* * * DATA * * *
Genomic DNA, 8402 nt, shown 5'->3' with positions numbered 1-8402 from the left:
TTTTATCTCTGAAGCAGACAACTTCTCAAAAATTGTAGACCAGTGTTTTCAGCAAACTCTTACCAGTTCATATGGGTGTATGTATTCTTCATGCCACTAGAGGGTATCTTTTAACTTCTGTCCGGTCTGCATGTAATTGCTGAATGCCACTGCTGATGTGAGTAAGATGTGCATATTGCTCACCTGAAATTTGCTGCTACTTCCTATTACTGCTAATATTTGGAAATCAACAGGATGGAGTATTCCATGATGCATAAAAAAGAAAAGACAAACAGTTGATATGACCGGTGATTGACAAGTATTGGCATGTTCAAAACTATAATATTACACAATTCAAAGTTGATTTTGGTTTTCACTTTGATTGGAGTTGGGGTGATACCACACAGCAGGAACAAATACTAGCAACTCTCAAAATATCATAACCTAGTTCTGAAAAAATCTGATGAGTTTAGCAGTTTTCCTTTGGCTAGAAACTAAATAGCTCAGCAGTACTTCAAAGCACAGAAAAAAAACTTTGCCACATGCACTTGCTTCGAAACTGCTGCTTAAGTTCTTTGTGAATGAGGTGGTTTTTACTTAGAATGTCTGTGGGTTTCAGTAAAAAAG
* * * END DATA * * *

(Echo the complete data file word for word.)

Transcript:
Genomic DNA, 8402 nt, shown 5'->3' with positions numbered 1-8402 from the left:
TTTTATCTCTGAAGCAGACAACTTCTCAAAAATTGTAGACCAGTGTTTTCAGCAAACTCTTACCAGTTCATATGGGTGTATGTATTCTTCATGCCACTAGAGGGTATCTTTTAACTTCTGTCCGGTCTGCATGTAATTGCTGAATGCCACTGCTGATGTGAGTAAGATGTGCATATTGCTCACCTGAAATTTGCTGCTACTTCCTATTACTGCTAATATTTGGAAATCAACAGGATGGAGTATTCCATGATGCATAAAAAAGAAAAGACAAACAGTTGATATGACCGGTGATTGACAAGTATTGGCATGTTCAAAACTATAATATTACACAATTCAAAGTTGATTTTGGTTTTCACTTTGATTGGAGTTGGGGTGATACCACACAGCAGGAACAAATACTAGCAACTCTCAAAATATCATAACCTAGTTCTGAAAAAATCTGATGAGTTTAGCAGTTTTCCTTTGGCTAGAAACTAAATAGCTCAGCAGTACTTCAAAGCACAGAAAAAAAACTTTGCCACATGCACTTGCTTCGAAACTGCTGCTTAAGTTCTTTGTGAATGAGGTGGTTTTTACTTAGAATGTCTGTGGGTTTCAGTAAAAAAG